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Internet

German CompuServe head quits

The man Bavarian prosecutors blame for allowing smut on CompuServe's system resigns as the head of German operations.

    The man Bavarian prosecutors are blaming for distributing pornography on CompuServe's (CSRV) system has resigned as the head of the online service's German operations.

    Felix Somm, general manager for CompuServe in Germany, today announced he is resigning to start his own business. The resignation was unrelated to the indictment, according to CompuServe spokesman Steve Conway

    While managers frequently come and go in the Internet business, they usually don't gain the notoriety that Somm has achieved through no apparent efforts of his own.

    In February, prosecutors in Bavaria indicted Somm because he was running CompuServe when the online service allegedly distributed child pornography. They made the indictment public in April.

    The purported pornography was distributed through Internet newsgroups, which CompuServe carries but doesn't control. The company is fighting the indictment, calling it groundless.

    Conway said Somm's resignation will have no bearing on CompuServe's defense of Conway. "We are going to be vigorously opposing the case, the same as if he were employed by us."

    Munich prosecutors are still deciding whether there is enough merit to try the case, which could have a major impact on the Internet internationally.

    While online services can have a say in what they put on their own services, they shouldn't be held accountable for information on the Internet in general, over which they have no direct control, CompuServe is arguing.

    Other online services such as America Online (AOL) have argued the same thing in different situations.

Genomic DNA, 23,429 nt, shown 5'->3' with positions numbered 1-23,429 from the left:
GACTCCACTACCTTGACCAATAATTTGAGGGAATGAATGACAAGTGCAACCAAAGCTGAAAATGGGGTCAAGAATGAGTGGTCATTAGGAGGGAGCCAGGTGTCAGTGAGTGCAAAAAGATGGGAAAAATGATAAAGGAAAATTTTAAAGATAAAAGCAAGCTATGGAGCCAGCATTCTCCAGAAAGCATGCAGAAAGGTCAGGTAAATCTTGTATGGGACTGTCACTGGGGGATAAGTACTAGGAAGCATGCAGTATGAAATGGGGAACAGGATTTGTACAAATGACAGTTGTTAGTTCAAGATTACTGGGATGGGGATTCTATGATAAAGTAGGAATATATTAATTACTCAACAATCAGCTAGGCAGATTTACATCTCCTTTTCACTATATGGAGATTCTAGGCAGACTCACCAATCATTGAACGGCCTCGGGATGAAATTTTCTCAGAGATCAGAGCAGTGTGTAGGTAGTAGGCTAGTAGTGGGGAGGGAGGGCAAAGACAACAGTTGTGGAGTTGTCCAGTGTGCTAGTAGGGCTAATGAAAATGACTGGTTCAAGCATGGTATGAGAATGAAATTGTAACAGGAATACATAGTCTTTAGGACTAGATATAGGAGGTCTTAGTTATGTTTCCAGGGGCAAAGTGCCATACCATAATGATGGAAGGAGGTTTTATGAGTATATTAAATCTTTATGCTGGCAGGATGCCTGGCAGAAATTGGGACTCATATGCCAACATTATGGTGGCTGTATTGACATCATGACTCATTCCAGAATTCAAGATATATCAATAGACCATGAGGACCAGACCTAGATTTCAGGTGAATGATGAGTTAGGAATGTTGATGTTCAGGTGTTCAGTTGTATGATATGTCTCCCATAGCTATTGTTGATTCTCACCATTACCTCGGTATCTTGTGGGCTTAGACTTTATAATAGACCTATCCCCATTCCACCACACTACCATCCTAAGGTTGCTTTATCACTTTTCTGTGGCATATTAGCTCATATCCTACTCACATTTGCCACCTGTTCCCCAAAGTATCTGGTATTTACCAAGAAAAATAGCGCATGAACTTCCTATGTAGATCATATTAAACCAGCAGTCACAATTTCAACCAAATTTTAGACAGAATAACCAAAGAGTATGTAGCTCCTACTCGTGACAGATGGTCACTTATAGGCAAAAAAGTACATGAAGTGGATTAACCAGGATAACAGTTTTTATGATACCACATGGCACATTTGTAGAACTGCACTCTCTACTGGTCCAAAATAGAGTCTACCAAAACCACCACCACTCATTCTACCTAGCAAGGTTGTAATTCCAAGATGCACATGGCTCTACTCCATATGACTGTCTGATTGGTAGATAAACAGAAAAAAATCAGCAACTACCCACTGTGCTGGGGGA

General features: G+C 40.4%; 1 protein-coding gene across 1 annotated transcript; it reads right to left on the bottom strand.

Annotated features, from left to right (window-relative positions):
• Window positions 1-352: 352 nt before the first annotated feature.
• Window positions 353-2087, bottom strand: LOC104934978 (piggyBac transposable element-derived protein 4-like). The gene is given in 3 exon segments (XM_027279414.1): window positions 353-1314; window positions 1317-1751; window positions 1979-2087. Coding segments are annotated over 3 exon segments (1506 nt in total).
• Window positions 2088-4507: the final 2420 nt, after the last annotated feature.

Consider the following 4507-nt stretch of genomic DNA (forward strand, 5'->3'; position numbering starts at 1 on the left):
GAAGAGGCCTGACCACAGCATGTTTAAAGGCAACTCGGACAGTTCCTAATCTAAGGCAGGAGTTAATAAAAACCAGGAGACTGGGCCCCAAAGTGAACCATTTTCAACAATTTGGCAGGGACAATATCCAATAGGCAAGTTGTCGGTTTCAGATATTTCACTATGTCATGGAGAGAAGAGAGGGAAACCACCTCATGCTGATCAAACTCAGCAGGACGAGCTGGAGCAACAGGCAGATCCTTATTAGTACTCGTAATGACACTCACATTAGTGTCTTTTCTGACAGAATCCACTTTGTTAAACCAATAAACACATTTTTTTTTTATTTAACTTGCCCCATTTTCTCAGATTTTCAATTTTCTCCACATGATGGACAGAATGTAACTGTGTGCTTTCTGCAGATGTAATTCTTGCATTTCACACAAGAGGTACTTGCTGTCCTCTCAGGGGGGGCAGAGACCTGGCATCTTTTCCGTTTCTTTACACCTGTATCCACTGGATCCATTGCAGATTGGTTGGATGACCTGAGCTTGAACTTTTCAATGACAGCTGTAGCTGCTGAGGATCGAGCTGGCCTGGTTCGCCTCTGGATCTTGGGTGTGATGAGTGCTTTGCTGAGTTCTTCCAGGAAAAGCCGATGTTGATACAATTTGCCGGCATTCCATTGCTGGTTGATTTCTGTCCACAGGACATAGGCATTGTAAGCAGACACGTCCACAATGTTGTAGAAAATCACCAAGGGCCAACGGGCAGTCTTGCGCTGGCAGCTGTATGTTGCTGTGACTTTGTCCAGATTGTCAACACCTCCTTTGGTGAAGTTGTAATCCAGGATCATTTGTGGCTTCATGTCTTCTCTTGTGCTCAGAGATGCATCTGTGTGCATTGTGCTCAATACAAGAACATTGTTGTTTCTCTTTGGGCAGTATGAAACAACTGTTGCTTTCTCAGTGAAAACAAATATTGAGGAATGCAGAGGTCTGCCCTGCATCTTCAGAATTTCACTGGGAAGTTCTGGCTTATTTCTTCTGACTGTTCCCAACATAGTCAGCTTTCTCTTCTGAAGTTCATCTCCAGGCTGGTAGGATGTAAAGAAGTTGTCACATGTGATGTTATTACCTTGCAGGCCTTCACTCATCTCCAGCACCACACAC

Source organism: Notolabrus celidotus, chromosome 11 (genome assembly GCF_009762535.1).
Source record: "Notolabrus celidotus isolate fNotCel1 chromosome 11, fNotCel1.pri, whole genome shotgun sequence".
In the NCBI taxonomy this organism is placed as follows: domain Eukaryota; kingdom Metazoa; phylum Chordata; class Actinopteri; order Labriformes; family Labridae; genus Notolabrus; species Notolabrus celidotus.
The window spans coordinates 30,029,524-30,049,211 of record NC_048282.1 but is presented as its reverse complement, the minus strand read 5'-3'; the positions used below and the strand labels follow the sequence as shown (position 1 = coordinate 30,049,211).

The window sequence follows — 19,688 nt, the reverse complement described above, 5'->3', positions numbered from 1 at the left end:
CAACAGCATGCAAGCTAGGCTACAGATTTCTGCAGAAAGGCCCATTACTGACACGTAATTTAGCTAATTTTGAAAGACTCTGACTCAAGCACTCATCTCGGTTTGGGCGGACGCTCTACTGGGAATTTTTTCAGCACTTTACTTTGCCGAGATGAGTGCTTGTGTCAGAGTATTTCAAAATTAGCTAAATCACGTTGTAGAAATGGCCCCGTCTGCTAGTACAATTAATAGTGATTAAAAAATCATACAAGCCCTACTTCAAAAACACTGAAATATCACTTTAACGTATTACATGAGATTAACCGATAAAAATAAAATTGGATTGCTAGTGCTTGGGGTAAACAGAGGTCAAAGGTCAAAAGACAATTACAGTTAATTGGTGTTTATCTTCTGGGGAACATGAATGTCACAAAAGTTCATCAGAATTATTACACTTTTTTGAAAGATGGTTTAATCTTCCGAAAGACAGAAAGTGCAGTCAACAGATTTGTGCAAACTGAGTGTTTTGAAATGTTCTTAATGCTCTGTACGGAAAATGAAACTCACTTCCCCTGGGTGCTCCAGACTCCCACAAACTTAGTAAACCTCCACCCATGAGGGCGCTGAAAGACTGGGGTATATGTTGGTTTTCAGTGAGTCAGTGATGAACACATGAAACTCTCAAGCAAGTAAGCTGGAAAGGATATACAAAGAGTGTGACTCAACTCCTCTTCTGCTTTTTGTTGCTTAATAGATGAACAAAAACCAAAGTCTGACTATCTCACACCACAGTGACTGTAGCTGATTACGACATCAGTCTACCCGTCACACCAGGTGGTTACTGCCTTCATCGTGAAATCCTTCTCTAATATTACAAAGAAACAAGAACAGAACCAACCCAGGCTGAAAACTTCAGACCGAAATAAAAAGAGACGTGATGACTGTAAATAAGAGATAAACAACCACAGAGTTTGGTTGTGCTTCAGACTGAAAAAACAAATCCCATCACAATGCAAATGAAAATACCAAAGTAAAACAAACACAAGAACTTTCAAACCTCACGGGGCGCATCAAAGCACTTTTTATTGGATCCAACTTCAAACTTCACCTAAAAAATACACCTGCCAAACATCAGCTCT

The charges follow an investigation that began at the end of 1995, when prosecutors forced CompuServe to shut down access to more than 200 Internet newsgroups, some of which were suspected of displaying child pornography, which is illegal in Germany as well as in the United States.

    Despite widespread doubts about the liability of online services for content on their network, the Bavarian prosecutors believe such services should be held responsible when writings or images outlawed in Germany but on computers somewhere else in the world are made accessible to Germans through the Internet.

    The Internet community has rallied behind CompuServe in this case, with cyberliberties groups sending a letter to German chancellor Helmut Kohl urging him to call off the investigation, saying its impossible to censor the Net.

    Meanwhile, the German parliament is considering laws that would relax regulations on the Net. The groups, including international organizations and the American Civil Liberties Union, the Electronic Frontier Foundation, Human Rights Watch, and the Electronic Privacy Information Center, urged the passage of such laws.